Where Can I Find IELTS Speaking Part 3 Sample Q&A? 

The IELTS Speaking test consists of three parts. and lasts for about 11 – 13 minutes and is a two way discussion with the examiner. In part 3, the examiner will take into account the topic in the previous Part 2. This part will involve a discussion between you and the examiner for about 4 to 5 minutes. You will be asked to answer questions related to the part 2 topic but on a broader aspect. You should expect to be asked approximately 6 questions of increasing difficulty. The questions will be more abstract or general.

In part 3 of the test, the examiner will test your linguistic limits and finalise your score. Basically, they will decide whether you should stay at the score you are at, based on your performance in part 1 and part 2, or whether they should improve your score. When answering these questions you should show a greater range of speaking skills, as this will allow the examiner to judge your upper band limit. That is why students from Singapore find this part a little bit more demanding than previous parts. In this article we will delve into the details about the 3rd part of the speaking test.

What Are Abstract Questions?

These questions ask you to focus on general ideas and not personal information. They are about society and the world at large. These questions encourage you to explore ideas and concepts rather than just relating facts.

For example:

How important is tourism in your country?

What are the different types of trips and holidays that people can take these days?

Common Question Types For Part 3 Of The IELTS Speaking Test

As mentioned before the questions in this part are more abstract and general. This is different from the previous 2 parts where you were asked to comment on things from your own personal experiences. In this part you can be asked to comment on global trends and the opinions of other people as well. There is no fixed list of question types, but I will mention some of the more common part three questions that you find in this part of the speaking test.

Questions that ask for your opinion or preferences

In this question you will be asked to opinions and ideas. This can include your opinion and other people’s opinions too. Remember don’t just give your opinion, justify your views as well by explaining further and/or giving an example.

For example:

  • Do you generally read a lot of books or do you prefer watching TV? Or What kind of books are considered good reads in your opinion?
  • Which are more popular in your country: fast food restaurants or traditional restaurants?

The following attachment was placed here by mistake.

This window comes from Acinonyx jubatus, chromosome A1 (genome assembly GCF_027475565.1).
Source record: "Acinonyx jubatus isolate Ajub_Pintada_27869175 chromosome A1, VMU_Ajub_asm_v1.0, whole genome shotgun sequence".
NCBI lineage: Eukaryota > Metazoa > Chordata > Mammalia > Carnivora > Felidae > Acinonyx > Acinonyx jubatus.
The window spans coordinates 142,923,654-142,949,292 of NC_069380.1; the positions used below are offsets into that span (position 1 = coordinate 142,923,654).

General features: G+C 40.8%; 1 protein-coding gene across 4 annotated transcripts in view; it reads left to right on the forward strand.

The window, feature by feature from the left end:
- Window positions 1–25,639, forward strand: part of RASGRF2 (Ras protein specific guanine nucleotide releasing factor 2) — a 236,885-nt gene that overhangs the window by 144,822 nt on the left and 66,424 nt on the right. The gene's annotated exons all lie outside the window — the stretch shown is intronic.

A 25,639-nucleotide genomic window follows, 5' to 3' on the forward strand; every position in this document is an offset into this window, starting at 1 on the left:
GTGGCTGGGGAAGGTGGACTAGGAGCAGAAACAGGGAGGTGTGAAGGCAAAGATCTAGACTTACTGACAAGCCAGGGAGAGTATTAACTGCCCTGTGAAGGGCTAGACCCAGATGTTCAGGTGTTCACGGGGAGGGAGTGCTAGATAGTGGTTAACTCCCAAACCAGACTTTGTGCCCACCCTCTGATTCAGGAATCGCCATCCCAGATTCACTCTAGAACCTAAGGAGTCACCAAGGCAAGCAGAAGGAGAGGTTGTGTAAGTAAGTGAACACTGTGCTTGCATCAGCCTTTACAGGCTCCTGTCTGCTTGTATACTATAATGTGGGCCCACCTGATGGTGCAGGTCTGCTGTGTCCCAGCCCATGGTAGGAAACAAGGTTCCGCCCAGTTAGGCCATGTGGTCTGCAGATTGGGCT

• Do you think it’s best to do new things on your own or with other people? Why?

Questions that ask you to compare and contrast

This kind of question asks you to talk about the differences or similarities between two or more things. To do this you have to use comparative adjectives (to compare two things) or superlative adjectives (to compare more than two things)

For example:

  • Do you think that people read nowadays as they did in the past? Or Between books or movies which one, in your opinion, is better? Why is so?
  • Do you agree that the older people are, the more patient they are?
  • Do you agree that the kinds of homes people prefer change as they get older?
  • Have relationships between parents and children changed in recent years? Why do you think that is?

‘Types of’ question

In this type of question you will be asked to mention the names of different details related to a particular topic. Remember that the examiner will not be interested in the actual content of your answer, but they will be listening out to check your ability to describe the items mentioned in your list.

For example:

  • Which kinds of jobs have the highest salaries in your country? Why is this?
  • What types of local businesses are there in your neighbourhood?
  • What are the most important qualities that a good businessperson needs? Why is that?


Questions that ask you to talk about the future

In this type of question the examiner will ask you to talk about what you think will happen in the future or how things will change in the future. Such questions are designed to tests your ability to use future structures.

For example:

  • Do you think books in hard copy form will still have a place in society in the future?
  • Do you think there will be a greater choice of food available in shops in the future, or will there be less choice?
  • Do you think that meetings between international leaders will become more frequent in the future? Or will there be less need for world leaders to meet?

Sample Answers

Opinion Question

Types of Question

Compare and Contrast Question

Future Question